May 30 (Bloomberg) -- U.S. stock futures fell, putting the Standard & Poor’s 500 Index on pace for its worst month since September, on concern Greece will leave the euro while Spain’s default risk hit a record as it struggles to recapitalize banks.
Bank of America Corp. and Citigroup Inc. slipped at least 1.5 percent. Freeport-McMoRan Copper & Gold Inc. and Dow Chemical Co. dropped more than 1.2 percent to pace declines in commodity shares. Research In Motion Ltd. retreated 10 percent after the BlackBerry maker forecast a surprise operating loss and hired banks to advise on strategic options. Facebook Inc., which tumbled 9.6 percent yesterday, slid 0.6 percent.
S&P 500 futures expiring in June retreated 0.9 percent to 1,321.2 at 9:19 a.m. New York time. The benchmark gauge has fallen 4.7 percent so far in May. Dow Jones Industrial Average futures slipped 119 points, or 1 percent, to 12,464 today.
“What you’re seeing is worry about how this really plays out and whether Europe has the ability to even solve the problem at this point,” Madelynn Matlock, who helps oversee about $14.7 billion at Huntington Asset Advisors in Cincinnati, said in a phone interview. “It’s probably a given that Greece will need a more flexible plan. The question is -- under which Greek government does that take place and how does that get negotiated?”
Global stocks slumped while U.S. Treasury 10-year yields slid to a record and the euro weakened to a two-year low. An opinion poll showed most Greeks want to see the terms of an international financial rescue revised. The European Commission called for direct euro-area aid for troubled banks and touted common bond issuance as an antidote to the debt crisis now threatening to overwhelm Spain.
In the U.S., a report from the National Association of Realtors today will probably show pending home sales in the U.S. were unchanged in April, according to a Bloomberg survey. The Labor Department is scheduled to release its monthly employment report on June 1.
American banks joined a slump in European financial companies. Bank of America retreated 1.5 percent to $7.33. Citigroup declined 1.6 percent to $26.59.
Commodity producers slumped as the S&P GSCI gauge of raw materials dropped 1.6 percent. Freeport-McMoRan, the world’s biggest publicly traded copper miner, dropped 2 percent to $32.55. Dow Chemical slid 1.2 percent to $31.60.
RIM sank 10 percent to $10.08. An exodus of customers to Apple Inc.’s iPhone and Google Inc.’s Android devices has taken a toll on sales and profit, putting pressure on management to make changes. An operating loss would be the company’s first since 2004, according to data compiled by Bloomberg.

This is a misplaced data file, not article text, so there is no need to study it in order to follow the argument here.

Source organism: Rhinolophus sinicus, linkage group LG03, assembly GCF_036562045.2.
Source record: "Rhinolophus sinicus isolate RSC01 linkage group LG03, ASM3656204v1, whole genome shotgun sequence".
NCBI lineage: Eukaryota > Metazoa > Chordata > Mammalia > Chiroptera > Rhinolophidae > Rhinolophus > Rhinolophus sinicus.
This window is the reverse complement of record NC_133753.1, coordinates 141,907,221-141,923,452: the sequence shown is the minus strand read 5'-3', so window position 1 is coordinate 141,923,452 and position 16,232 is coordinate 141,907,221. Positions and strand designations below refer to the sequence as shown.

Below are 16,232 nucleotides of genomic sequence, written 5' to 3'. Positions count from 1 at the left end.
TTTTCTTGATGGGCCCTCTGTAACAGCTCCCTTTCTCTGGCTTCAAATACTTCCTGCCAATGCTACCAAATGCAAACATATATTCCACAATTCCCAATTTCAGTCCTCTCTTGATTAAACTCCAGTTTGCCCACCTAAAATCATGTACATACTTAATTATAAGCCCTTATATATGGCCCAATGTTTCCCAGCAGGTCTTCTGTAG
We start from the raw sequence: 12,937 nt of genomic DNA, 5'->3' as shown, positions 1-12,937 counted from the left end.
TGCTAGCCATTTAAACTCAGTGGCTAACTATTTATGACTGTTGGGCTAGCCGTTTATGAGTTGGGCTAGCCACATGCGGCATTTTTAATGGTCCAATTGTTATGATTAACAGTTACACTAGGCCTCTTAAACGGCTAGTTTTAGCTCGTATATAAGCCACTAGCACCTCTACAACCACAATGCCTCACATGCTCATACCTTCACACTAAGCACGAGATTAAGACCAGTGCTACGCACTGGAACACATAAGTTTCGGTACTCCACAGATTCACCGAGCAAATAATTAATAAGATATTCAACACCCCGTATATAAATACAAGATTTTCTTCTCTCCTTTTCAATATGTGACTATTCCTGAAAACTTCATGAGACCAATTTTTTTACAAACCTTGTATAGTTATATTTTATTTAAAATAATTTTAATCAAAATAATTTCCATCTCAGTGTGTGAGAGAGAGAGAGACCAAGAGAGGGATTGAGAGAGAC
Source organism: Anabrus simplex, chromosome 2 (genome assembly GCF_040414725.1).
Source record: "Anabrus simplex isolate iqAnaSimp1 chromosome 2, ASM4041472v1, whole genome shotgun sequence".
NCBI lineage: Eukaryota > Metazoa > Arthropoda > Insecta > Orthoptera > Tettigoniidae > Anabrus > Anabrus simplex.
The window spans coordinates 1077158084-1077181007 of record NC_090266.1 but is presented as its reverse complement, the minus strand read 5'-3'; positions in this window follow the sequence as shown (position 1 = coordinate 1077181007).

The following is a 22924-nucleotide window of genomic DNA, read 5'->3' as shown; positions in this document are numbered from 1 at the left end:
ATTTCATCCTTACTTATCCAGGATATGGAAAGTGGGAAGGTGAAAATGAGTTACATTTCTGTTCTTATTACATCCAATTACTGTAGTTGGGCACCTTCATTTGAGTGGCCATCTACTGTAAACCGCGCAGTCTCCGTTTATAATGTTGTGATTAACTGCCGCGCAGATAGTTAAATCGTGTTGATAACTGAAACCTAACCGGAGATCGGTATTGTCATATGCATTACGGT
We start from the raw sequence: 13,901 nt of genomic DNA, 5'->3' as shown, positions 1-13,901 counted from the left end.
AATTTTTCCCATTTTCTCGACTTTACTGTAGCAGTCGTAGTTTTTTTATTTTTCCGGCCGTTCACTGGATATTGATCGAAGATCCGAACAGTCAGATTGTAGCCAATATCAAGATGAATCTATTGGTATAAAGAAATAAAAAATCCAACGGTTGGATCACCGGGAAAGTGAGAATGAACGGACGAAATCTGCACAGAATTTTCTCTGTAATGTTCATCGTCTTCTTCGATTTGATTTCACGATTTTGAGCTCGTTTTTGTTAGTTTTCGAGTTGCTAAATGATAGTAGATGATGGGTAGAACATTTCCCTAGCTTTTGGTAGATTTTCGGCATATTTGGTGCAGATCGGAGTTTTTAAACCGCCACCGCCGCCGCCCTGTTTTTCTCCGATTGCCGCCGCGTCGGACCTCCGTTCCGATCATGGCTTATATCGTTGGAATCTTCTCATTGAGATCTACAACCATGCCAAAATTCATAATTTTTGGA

Facebook lost 0.6 percent to $28.66, after yesterday slipping below $30 for the first time. The recent slide in the stock that has cost investors $25 billion may not end until the shares drop another 20 percent, leaving the company’s valuation on par with competitors that also do business over the Internet.
Facebook, with a market capitalization of $79.1 billion, is trading at 29.5 times the company’s projected 2014 profit of $2.69 billion, data compiled by Bloomberg show. The stock would have to dive to $23.07 to match the average price-to-earnings ratio for the Nasdaq Internet Index based on estimated earnings in the next 12 months, according to the data.
Facebook yesterday extended losses from the worst- performing large initial public offering during the past decade to 24 percent. Investors have pummeled the shares, citing concern over growth prospects for the largest social-networking service. Shareholders filed lawsuits that said the company and its underwriters overpriced Facebook at $38 a share. The IPO gave Facebook a higher multiple than 99 percent of the S&P 500.
“It could fall quite significantly because it was priced at a significant premium,” Sameet Sinha, an analyst at B. Riley & Co., said in a telephone interview yesterday. “Such stocks -- when they go out of favor -- tend to fall before stabilizing.”
Some stocks rallied on analysts’ ratings changes. LinkedIn Corp., the biggest professional-networking website, added 1.7 percent to $101.67 as Citigroup recommended buying the shares. Wynn Resorts Ltd., the casino company founded by billionaire Steve Wynn, advanced 1.3 percent to $106 after being raised to buy at Goldman Sachs Group Inc.